Some mornings are prettier than others. I woke up 5 am. The sky was clear, blackbird was singing and I decided to take a short bird watching trip (it’s a little part of our West Estonia birdwatching tour). The weather was very-very windy near the coast, but we still saw more than 35 species. Cranes, swans, lapwings, geese, cormorants were the most popular. #springmigration Be careful, enjoy the nature! Have a great day 🙂
Who is a gamekeeper?
Well, still no snow.. Atleast we have some sunny days! Some days ago I went for a little hike.. and I found something.. Here is an old gamekeeper’s log house. It’s 6km from small borough and not everyone knows where it actually is. Gamekeeper is like a main forester in certain area. Have you heard that in the last century we had gamekeepers all over Estonia? Actually, the first signs of gamekeepers are from 13th century, when landlords had their own forests. In the 19th century the forest management was more popular than before, so the gamekeepers became more important. They had their own log houses in the forests and they knew exactly, what was going on, how many different animals are there or who’s walking there. Estonian history is various and interesting. Would you like to know more? Our Lahemaa National Park tour is for people, who wish to…
Estonian smallest predator – least weasel
Have you heard about least weasel (ld. Mustela nivalis)? Least weasel is the smallest predator in Estonia and also in the world. Average body length in males is 130 to 260 mm (just to make you a little comparison – brown bear footprint is 130-250+mm). I have seen weasels only 2 times. These photos are made some years ago, it was a total surprise to see weasel running in the gravel road. I jumped out from my car and the weasel disappeared. About thirty seconds later the weasel came back with lunch in the mouth. Least weasel has brown back, tail and limbs; their chest is white. But in the winter they are all covered with white fur to hide from predators, so it’s not easy to notice them. Usually they eat different rodents, but they are also able to catch frogs, fish and small birds and it’s not a…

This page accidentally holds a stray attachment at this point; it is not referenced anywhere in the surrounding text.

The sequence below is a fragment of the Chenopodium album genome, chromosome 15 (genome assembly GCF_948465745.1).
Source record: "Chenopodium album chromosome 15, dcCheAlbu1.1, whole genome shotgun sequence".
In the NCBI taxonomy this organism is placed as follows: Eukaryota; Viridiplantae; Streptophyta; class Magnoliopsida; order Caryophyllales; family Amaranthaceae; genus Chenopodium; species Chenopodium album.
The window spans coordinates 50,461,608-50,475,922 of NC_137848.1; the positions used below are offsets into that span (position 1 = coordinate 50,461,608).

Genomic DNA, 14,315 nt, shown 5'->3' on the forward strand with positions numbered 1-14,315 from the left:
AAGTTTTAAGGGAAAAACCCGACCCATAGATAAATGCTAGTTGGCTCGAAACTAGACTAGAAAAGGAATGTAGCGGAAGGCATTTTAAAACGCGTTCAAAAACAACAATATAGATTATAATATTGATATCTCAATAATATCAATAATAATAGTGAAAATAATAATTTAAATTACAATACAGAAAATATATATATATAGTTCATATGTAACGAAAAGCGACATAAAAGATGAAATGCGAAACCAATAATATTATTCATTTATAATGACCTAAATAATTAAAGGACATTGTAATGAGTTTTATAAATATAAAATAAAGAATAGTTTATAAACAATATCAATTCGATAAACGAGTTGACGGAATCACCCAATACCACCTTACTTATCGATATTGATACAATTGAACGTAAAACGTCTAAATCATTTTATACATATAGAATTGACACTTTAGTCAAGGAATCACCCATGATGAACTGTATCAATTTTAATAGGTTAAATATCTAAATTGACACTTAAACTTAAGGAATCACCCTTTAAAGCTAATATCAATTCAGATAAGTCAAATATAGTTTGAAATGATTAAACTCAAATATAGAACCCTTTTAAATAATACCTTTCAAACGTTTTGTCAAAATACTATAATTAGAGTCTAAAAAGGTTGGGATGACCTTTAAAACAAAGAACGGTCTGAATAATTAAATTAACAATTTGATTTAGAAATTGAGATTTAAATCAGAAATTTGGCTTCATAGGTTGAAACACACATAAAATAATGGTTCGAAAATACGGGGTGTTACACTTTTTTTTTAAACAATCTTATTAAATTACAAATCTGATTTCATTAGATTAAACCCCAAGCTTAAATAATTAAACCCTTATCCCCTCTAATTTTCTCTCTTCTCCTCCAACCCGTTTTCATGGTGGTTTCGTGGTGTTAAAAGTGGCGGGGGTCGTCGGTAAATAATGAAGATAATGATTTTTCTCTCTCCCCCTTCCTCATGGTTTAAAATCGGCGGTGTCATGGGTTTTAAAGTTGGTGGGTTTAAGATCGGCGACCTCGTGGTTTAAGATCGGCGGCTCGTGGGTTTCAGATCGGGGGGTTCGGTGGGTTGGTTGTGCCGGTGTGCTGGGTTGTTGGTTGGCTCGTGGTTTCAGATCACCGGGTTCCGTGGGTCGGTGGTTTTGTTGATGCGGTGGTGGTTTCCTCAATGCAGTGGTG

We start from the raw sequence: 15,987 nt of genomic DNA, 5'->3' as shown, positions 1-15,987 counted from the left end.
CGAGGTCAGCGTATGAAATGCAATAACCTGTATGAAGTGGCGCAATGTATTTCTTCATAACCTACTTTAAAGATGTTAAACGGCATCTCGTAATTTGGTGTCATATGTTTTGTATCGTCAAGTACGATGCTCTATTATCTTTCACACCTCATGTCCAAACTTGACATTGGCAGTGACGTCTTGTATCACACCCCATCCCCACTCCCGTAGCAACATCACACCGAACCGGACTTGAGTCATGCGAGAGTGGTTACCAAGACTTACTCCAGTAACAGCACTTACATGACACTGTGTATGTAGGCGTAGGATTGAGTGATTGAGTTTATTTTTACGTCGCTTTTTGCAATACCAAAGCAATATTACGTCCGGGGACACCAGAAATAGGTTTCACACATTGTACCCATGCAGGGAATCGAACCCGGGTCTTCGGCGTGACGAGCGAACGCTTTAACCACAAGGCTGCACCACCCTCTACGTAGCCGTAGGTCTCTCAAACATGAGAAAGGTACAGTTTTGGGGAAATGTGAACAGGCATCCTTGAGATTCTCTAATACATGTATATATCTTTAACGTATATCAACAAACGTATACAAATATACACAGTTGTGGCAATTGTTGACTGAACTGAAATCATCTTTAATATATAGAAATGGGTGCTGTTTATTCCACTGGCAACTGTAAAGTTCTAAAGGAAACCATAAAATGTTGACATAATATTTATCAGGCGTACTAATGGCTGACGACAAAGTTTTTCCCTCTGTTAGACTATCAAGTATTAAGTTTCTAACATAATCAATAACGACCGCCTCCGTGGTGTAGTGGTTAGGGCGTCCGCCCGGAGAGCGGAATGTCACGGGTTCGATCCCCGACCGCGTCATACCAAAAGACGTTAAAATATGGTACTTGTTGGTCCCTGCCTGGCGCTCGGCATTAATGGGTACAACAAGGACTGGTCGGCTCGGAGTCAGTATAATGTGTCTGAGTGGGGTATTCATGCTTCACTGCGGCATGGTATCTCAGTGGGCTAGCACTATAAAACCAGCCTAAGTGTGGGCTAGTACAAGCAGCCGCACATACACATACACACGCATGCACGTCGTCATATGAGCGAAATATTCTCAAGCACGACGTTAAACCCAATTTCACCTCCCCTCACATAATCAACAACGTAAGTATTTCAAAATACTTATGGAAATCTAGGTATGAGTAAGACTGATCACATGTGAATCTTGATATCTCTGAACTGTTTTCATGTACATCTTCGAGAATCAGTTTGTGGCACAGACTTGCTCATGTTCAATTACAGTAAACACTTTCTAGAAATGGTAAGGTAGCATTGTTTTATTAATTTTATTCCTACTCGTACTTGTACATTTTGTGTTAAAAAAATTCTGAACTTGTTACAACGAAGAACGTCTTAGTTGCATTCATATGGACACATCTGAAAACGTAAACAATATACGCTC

The European roe deer – cute and curious
So it’s time to introduce to you one of our most common mammal – the European roe deer (or also known as the western roe deer or just roe). In Estonia there are more than 100 000 roe deers, so it’s pretty much, isn’t it? Usually they are seen in the fields, so drivers must be very careful. Some of them are more curious than others. It’s quite easy to see them in Estonia, but… even if we have one of the best spots, we can’t guarantee you anything. It all depends on the weather and on the predators. Roebuck is a male roe deer and in the late winter to autumn they have antlers. In July, roe deers have mating season. Roe bucks are fighting and kicking with the antlers because of female roes. Would you like to see Estonian mammals? We have wildlife watching tour, let’s go!
The first minus degrees
I am always looking forward to the first minus degrees, they are so special. Visiting a bog is amazing in every season. Come and let’s go together!
The moose (or eurasian elk!)
So, it’s time to share some photos of Estonian biggest mammal – Eurasian elk (or in America they say “moose”). They are mostly seen all over Estonia and the best time for that is in autumn when they have their mating season. But actually it doesn’t matter which season you come, it’s quite possible to see them all year round. We have wildlife watching tour! Book a tour and let’s see where the nature takes us
Autumn has created beautiful patterns. It’s interesting to see how nature is preparing for the winter. So, it’s the last change to enjoy autumn. There are still some pretty yellow leaves and even the sun shines now and then. The weekend was very stormy, but it’s a new week with a better weather.
The black grouse
Black grouse in the action. He is waiting for rivals and preparing himself for a fight. We have bird watching day tours! Check them out here!
There are some curious (and a little bit crazy) capercaillies in the forest. The best time for seeing them is in early spring when they have their mating rituals. Usually they are seen in the bog forests and gravel roads. But as I mentioned before there are some crazy ones who can be seen everywhere. 😉
Take a moment to enjoy autumn
Take a moment to enjoy autumn because it’s one of the prettiest times to visit the bog. Colorful leaves, the smell of mushrooms and a lot of cranberries. Check out our nature tours.